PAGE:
The difference between the above version which sounds like the ending to a Greek tragedy, and the insights we are given as we read through chapters 21-28 allow us to see things quite differently.  Paul, as stated earlier, knew something like this would happen.  He even learns in Acts 23:11, years before he leaves, that God intends for him to proclaim his message in Rome.  We see God protecting him and those around him every step of the way.  We see God providing for his needs again and again, sometimes miraculously.  In Acts 20:18-24, Paul states the single greatest thing that transforms the final years of his life.  From the outside Greco-Roman (worldly/unbelieving) world, his ending affirms a sort of sad inevitable tragedy that seems in their minds to undermine the hope he claimed to have.  However, in verse 24, Paul opens up to the leaders of Ephesus and us the key to seeing his final days with clarity.



"But I do not account my life of any value nor as precious to myself, if only I may finish my course and the ministry that I received from the Lord Jesus, to testify to the gospel of the grace of God."

Also, in the letter(written while he was imprisoned in Rome) to the church of Philippi, Paul writes,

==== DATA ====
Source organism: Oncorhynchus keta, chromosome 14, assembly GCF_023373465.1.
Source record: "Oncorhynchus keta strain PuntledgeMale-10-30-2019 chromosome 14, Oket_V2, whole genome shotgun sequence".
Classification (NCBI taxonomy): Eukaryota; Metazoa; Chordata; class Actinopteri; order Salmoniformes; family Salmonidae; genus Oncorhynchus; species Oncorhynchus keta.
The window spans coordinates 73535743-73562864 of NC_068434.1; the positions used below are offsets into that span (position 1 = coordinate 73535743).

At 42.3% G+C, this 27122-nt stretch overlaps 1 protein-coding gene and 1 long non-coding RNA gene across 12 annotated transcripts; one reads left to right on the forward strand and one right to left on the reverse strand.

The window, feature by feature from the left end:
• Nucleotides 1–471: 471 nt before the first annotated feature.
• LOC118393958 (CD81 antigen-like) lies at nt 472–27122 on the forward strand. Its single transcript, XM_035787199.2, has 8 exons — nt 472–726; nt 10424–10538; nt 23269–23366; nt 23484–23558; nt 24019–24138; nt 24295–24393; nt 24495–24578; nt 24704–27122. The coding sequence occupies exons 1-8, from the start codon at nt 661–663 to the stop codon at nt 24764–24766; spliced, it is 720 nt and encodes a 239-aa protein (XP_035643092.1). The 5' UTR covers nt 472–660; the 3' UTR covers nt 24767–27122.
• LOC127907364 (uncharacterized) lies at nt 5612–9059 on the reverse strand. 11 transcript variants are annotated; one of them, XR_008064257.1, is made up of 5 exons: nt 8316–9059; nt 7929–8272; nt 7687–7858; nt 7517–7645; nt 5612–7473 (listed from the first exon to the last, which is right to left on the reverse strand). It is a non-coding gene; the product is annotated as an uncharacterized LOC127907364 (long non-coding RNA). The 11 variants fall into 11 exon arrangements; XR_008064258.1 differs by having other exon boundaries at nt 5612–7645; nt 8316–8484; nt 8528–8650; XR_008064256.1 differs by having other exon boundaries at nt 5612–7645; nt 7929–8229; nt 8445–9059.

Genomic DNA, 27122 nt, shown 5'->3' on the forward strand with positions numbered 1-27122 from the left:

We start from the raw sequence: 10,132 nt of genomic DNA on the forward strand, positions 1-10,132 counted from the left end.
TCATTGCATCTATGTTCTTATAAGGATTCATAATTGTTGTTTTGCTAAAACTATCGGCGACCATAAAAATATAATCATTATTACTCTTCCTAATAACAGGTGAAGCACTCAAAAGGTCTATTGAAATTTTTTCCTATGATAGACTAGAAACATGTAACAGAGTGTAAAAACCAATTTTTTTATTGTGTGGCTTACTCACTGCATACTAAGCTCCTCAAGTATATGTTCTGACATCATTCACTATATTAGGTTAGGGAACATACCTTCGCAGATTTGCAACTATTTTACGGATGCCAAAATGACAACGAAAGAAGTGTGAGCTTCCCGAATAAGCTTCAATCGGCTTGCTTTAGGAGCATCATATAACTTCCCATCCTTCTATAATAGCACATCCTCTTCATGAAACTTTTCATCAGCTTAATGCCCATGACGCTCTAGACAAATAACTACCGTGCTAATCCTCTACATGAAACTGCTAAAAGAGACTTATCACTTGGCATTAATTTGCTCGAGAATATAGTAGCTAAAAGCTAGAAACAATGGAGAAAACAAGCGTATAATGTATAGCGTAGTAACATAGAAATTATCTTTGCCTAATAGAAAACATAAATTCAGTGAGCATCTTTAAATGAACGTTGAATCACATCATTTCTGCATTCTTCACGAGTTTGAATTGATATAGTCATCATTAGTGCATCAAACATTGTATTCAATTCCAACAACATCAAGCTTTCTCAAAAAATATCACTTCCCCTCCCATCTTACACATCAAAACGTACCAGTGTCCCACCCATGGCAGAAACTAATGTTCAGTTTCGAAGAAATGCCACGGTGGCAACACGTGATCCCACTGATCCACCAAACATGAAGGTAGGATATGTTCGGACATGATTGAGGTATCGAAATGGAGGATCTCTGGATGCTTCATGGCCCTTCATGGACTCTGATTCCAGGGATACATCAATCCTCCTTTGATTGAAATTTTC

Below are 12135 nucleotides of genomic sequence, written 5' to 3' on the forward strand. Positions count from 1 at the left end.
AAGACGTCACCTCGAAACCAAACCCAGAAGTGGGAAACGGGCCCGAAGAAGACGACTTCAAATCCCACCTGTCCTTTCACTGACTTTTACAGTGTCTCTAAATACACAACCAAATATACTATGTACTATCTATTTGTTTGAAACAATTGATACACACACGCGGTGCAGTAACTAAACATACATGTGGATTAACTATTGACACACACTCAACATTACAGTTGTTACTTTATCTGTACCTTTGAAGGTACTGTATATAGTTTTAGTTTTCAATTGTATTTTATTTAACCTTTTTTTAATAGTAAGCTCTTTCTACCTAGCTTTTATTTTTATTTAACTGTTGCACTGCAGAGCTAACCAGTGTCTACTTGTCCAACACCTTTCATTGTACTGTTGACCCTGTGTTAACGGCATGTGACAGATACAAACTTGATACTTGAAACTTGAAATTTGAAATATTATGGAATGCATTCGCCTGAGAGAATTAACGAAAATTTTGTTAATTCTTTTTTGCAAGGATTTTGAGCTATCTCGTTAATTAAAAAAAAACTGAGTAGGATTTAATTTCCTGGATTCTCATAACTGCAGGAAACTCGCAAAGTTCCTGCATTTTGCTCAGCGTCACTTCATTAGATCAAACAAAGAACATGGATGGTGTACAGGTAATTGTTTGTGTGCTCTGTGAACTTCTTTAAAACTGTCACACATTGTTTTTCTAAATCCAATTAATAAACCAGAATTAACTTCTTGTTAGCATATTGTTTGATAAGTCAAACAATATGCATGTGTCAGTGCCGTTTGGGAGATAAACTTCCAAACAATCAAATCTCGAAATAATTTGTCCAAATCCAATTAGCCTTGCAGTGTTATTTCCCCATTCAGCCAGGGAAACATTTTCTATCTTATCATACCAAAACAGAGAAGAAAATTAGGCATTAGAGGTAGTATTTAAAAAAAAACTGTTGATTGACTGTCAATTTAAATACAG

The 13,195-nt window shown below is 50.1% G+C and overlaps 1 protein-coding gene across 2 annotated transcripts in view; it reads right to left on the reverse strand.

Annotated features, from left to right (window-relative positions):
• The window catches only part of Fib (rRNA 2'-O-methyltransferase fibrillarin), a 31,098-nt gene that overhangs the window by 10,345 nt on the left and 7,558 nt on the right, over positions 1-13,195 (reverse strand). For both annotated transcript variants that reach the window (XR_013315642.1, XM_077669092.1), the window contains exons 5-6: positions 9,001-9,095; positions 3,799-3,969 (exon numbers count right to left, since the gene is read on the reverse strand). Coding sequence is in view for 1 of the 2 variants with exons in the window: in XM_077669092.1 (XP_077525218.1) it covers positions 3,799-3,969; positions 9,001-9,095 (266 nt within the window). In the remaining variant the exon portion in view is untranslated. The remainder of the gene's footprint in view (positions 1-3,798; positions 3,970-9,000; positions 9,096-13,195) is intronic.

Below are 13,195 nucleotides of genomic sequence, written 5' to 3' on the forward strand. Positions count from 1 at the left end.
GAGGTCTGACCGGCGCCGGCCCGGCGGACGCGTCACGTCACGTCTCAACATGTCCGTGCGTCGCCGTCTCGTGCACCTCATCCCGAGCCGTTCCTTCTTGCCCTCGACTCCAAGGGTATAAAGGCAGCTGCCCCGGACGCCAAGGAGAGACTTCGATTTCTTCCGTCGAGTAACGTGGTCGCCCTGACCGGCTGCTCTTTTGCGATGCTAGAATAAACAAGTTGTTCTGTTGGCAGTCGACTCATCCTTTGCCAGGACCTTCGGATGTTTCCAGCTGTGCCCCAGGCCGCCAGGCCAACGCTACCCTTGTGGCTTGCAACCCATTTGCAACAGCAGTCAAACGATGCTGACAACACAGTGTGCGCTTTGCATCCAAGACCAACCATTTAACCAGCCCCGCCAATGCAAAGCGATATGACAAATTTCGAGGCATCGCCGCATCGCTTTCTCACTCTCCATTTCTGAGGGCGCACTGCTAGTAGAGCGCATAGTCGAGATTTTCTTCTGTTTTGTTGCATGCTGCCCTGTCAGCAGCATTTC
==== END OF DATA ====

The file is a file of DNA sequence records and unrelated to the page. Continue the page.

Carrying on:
"I want you to know brothers, that what has happened to me has really served to advance the gospel, so that it has become known throughout the whole imperial guard and to all the rest that my imprisonment is for Christ.  And most of the brothers, having become confident in the Lord by my imprisonment, are much more bold to speak the word without fear."  Philippians 1:12-14

and

"For to me, to live is Christ and to die is gain."  Philippians 1:21







Sunday, March 27, 2016

Acts Part 4 (Chapters 15-20)

The shift of proclaiming the gospel to the gentiles has its first major push back over the issue of circumcision.  A group commonly referred to as the circumcision party, also referred to as Pharisees in chapter 15 verse 5, begins teaching to the gentiles that have embraced Christ through faith that they must be circumcised.  Paul and Barnabas initially argue with them, but it is wisely decided to resolve the dispute by travelling to Jerusalem and holding what becomes known as the Jerusalem Council.  The decision in Jerusalem by a meeting of the elder leaders of authority, including James the brother of Jesus and Peter, is found in verse 9, "...having cleansed their hearts by faith," and verse 11, "...we believe that we will be saved through the grace of the Lord Jesus, just as they will."

The leaders from Jerusalem send out a list of four things to abstain from, and there is a reference to synagogues located in many different ancient cities.  This seems to point to some practical considerations.  We are not bound by the Mosaic covenant, but there are still many things we can and should learn from the old testament to more fully grasp our new covenant.  Paul and Barnabas return with the leaders judgment regarding circumcision.